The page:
Heisman Trophy voters have until 5 p.m. today to fill out their online ballots.
West Virginia’s coaches aren’t campaigning — sending out flyers, post cards and even bandages, as others across the country have done in recent weeks — but there’s little question who they think should get the award.
“He’s the best player in the country,” said WVU offensive coordinator Shannon Dawson of his senior slot receiver, Tavon Austin. “I don’t care who gets the award, but there’s nobody out there like him.
“What’s the definition of the award? Is it the best player in the nation? I don’t know. I could care less about the award. I just know one thing. He plays a lot different than everybody else does. You can say what you want to about all those other guys. But if you got people that played us in a room behind closed doors, they would tell you who the best player is.”
Austin definitely has the numbers to back up that case.
The senior from Baltimore is second in the country in all-purpose yardage, averaging 230 yards per game. He’s also second in receptions per game, averaging 9.17, and seventh in receiving yards per game with 104.92.
In the return game, Austin’s third in the Big 12 in punt returns, averaging 11 yards per return, and is second in kick returns, averaging 27.0 yards. Brennan Clay of Oklahoma is first, one-tenth of a yard ahead of Austin.
Then there’s the running game. Austin was the featured back only once this year, in a 50-49 loss to Oklahoma. All he did in that game was break a school record with 344 yards rushing.
“I think it’s vision and speed,” said Dawson about what makes Austin special. “Who knows, genetically, what makes guys really good players? One thing that goes unsung with him is his attitude. He’s a very selfless player. He has never been selfish, at all.”
The chances of Austin winning the award, or even being invited to New York as a finalist, seem slim. He’s being discussed by some on the national level, but WVU’s 7-5 record seems to be keeping him from being a real candidate.
The qualifications for the award mention nothing about the team’s record, but it always seems to play a factor in the final decision.
“The Heisman’s a whole other animal,” said WVU head coach Dana Holgorsen. “Is Tavon as dynamic of a player as there is in the country? Yes he is. But when you’re 7-5, you’re not going to get that.
“What Tavon did against Oklahoma — I’ve been very vocal about this —was the single greatest performance I’ve ever seen. But we lost. So he didn’t get the notoriety that he deserved. You have to be on a national stage and win to get your name out there.”
Dawson said that even if Austin doesn’t claim a single national award, his legacy will be felt in Morgantown for some time to come.
“Kids know a lot more about him than the media,” he explained, saying that Austin’s name often is mentioned when talking to recruits. “I don’t know if he gets the coverage he deserves, but high school kids pay attention. The impact he makes on this program will be years to come.”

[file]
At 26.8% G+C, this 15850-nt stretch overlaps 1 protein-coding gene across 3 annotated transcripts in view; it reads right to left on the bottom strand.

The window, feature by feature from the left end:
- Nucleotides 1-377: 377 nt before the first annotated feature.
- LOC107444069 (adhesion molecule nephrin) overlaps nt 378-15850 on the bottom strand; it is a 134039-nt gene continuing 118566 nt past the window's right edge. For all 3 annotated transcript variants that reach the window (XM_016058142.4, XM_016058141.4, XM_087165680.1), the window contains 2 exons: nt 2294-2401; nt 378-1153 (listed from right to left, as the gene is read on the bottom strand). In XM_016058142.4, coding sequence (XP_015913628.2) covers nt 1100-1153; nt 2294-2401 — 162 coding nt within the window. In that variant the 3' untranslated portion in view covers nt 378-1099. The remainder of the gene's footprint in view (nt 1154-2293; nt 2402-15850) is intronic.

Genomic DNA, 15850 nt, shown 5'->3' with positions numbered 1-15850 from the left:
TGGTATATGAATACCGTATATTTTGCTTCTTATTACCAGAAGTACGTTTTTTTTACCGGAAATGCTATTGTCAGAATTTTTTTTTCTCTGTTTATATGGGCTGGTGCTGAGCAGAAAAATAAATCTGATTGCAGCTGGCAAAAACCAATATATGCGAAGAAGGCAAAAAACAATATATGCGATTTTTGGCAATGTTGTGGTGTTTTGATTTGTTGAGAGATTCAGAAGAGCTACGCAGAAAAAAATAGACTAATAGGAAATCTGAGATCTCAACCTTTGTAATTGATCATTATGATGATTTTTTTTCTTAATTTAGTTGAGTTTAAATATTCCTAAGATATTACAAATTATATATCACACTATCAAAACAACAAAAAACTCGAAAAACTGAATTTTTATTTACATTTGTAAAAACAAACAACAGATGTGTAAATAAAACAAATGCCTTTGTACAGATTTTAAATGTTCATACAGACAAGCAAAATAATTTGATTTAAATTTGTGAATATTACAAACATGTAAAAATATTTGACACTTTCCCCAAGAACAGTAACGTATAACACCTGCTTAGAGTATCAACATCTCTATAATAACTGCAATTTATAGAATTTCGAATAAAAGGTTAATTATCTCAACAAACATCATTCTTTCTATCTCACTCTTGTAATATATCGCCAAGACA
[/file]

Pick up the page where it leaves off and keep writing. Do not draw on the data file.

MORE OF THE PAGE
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Before Austin became WVU’s top Heisman contender, quarterback Geno Smith was considered the clear favorite to win the award.
But a couple of non-Geno-like performances against Texas Tech and Kansas State dropped the senior signal caller from the discussion.
Smith, though, is still fourth in the nation in passing yards per game, averaging 333.7 per game, and he’s thrown 40 touchdowns, compared to just six interceptions.
Although Smith isn’t likely to make the trip to New York for the Heisman presentation, there are still those who believe he’ll be one of the first names called when the NFL draft is held in that same city in April.
“As far as the picks go, that’s for the (general managers) to decide,” said Smith. “But the one thing I do know is that any team that picks me is going to be happy with what they get.
“I’m a guy that gives it all for the team, and I’m going to give it everything I’ve got. The game of football is about winning games, no matter who gets the credit for it. I’m going to put that effort forth, and I’ll keep getting better.”
Smith will leave WVU as the school’s all-time passing leader, but he said he won’t truly appreciate any of those records until his career is complete.
“I probably won’t do it until my career in football is over,” he said of reflecting on his career. “Then I’ll sit back and look at all the things I’ve done. As of right now, my main focus is to get better. This game is hard, and I want to be the best at it. I know that’s going to take a lot of hard work, and I’m willing to put that in.”
Cam Huffman is sports editor of The Register-Herald.